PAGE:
"Mama, he does trust you. You have no reason to fear that, he just didn't want you to worry about things over which neither he nor you have any control, or me for that matter."


Anna looked up, her wet eyes glistened in the sunshine.


"So why does he tell you and keep it from me? You are so young."


"I work in a hospital, Mama. I have seen many things that people should never see, so I understand his fears and anger. He just wanted to protect you. He would not have told me if he had not passed out while I was there. He just needed someone to share his burden with, someone who would not also be burdened. He loves you, Mama, he just wanted to protect you."


The tears began to flow more steadily down Anna's face.


"You have secrets too? Why could you not trust me? I am your mother...?"


"Oh Mama, please." Maria's own eyes began to moisten, "It is not trust. I would trust you with my life, but we see things that would sicken you. We just wanted to protect you. There was no point in all of us being unhappy. It is you who keeps us together as a family."


Anna dropped her head and began to sob gently.


"Oh Mama, please do not be sad. This war is terrible, but we cannot change anything. We just have to do our best not to become a part of it. I do what I can to ease the pain and suffering, and Papa can only do what his position requires of him. He is not directly involved in the military side of the railway, but sometimes he feels sad that he cannot do anything to stop what is happening."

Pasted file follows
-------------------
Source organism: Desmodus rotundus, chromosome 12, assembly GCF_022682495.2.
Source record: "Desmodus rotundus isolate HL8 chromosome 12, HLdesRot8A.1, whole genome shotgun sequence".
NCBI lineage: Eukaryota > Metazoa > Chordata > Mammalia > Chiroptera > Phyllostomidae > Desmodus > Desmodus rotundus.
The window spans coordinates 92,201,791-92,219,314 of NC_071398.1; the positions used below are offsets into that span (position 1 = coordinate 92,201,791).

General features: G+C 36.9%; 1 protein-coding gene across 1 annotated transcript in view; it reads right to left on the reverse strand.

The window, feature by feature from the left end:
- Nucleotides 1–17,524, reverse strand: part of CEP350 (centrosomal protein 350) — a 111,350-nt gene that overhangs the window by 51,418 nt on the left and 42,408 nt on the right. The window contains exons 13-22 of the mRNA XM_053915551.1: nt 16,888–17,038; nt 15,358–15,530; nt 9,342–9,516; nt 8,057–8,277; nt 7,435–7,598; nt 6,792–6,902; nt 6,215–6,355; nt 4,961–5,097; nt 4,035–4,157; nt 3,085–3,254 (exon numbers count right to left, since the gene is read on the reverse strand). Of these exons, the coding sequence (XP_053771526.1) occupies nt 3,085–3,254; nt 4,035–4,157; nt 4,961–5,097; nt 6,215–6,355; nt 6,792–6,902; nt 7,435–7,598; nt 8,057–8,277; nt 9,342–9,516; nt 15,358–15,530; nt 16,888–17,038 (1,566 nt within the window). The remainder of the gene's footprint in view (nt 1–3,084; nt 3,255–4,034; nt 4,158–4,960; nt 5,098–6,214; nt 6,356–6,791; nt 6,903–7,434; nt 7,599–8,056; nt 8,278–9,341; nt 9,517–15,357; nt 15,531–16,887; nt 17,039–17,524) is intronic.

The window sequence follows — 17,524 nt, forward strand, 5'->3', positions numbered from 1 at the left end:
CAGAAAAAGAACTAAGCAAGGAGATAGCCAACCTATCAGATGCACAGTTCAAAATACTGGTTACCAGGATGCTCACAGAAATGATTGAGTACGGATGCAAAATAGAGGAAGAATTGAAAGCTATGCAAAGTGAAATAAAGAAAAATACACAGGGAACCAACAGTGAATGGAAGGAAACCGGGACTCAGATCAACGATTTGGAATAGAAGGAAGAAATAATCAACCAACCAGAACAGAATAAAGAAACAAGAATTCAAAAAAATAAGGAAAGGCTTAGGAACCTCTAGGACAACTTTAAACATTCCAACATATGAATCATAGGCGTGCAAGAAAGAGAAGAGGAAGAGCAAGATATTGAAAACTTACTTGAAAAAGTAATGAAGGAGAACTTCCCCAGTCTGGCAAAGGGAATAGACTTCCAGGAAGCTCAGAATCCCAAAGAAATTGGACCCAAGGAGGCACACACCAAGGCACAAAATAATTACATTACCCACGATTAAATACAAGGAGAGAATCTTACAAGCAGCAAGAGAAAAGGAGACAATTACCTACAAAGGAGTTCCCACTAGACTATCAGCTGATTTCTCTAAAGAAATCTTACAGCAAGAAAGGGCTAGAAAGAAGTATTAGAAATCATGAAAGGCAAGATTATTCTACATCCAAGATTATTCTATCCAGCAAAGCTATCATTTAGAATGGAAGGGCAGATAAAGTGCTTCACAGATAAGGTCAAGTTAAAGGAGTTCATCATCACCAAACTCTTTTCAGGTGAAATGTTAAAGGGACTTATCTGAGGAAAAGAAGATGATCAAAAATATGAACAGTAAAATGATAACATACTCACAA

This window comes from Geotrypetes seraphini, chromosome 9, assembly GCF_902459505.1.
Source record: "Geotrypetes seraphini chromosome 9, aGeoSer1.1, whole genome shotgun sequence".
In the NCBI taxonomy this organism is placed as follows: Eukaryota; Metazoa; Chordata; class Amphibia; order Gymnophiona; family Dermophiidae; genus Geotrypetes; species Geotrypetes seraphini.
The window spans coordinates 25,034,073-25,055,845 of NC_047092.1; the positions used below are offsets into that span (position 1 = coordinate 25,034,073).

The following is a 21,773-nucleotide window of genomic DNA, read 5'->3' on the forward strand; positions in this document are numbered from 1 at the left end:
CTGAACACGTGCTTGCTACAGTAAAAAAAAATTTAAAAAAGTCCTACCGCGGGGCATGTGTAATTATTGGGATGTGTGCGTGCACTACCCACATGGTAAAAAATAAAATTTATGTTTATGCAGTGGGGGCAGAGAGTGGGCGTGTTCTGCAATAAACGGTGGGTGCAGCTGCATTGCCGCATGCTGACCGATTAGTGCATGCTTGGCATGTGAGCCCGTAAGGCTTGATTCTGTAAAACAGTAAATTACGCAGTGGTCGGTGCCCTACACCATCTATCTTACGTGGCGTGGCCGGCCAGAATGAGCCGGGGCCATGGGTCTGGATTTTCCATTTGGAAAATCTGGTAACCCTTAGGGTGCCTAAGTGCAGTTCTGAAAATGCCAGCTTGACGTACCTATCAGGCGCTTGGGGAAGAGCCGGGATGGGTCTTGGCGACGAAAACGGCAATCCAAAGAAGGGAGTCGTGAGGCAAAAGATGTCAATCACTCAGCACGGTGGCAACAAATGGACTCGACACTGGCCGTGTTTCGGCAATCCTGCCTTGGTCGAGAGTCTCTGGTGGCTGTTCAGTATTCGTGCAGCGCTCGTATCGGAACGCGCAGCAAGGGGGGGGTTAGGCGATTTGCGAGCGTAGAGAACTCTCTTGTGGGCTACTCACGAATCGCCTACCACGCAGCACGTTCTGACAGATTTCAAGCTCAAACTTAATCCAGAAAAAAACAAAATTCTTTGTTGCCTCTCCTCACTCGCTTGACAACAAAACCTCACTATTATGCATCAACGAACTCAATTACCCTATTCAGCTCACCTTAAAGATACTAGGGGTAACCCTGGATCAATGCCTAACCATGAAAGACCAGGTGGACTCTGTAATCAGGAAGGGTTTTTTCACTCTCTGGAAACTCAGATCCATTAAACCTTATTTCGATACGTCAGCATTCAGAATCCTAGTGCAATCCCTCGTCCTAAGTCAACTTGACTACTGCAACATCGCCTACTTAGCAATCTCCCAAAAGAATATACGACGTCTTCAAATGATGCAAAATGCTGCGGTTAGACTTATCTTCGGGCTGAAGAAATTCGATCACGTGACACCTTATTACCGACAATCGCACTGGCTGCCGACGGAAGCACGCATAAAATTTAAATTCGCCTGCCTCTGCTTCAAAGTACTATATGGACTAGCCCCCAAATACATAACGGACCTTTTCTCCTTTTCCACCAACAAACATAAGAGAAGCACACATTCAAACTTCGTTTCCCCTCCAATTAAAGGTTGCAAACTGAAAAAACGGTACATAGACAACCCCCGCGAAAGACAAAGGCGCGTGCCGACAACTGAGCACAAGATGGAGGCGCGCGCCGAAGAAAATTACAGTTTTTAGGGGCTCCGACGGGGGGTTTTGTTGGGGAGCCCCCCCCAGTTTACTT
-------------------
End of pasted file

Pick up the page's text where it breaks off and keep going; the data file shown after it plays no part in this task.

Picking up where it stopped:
"What is happening Maria? What is so bad that it made your Father collapse?"


Maria rubbed her mother's shoulder.


"That," she said, "is something I cannot tell you. You should speak to Papa. Tell him I talked to you. Explain to him what you told me, that you know something is wrong. I am sure he will be happy that he can talk to you."


For the next few minutes, they sat in silence, Maria with her arm around her mother, comforting her.


After a time, she looked at her watch.


"Mama," she said quietly. "It is getting late. We should go now, or we will not be home in time to prepare dinner before Papa gets home."


Anna took a handkerchief from her bag and wiped her eyes and blew her nose. She did not wear makeup but her eyes were a little red.


The conversation was not rekindled on the way home. They walked arm in arm in a sad silence and on the tram they just watched the world go by, lost in their own thoughts.


Almost on the dot of seven Herman Kaufman walked through the front door of his house. He hung his hat and coat on the hall-stand and went directly to the kitchen.


Maria greeted him as he appeared at the door.


"Hello, Papa," she said, "How was your day?"


"Oh, pretty much the same as usual," he replied.


His daughter pulled out his chair from the table and beckoned him to sit, saying: "Papa, I need to talk with you for a minute. Dinner will be a few minutes yet."


Herman sat down, and his daughter settled herself in the chair at right angles to him.


He frowned.


"Maria? Is something wrong?"


"Not wrong, Papa, but I think the time has come."


"Time for what, my dear?"


Maria took his hand and with a little squeeze told him about the day she had with her mother.


When she had finished the brief outline she ended by saying: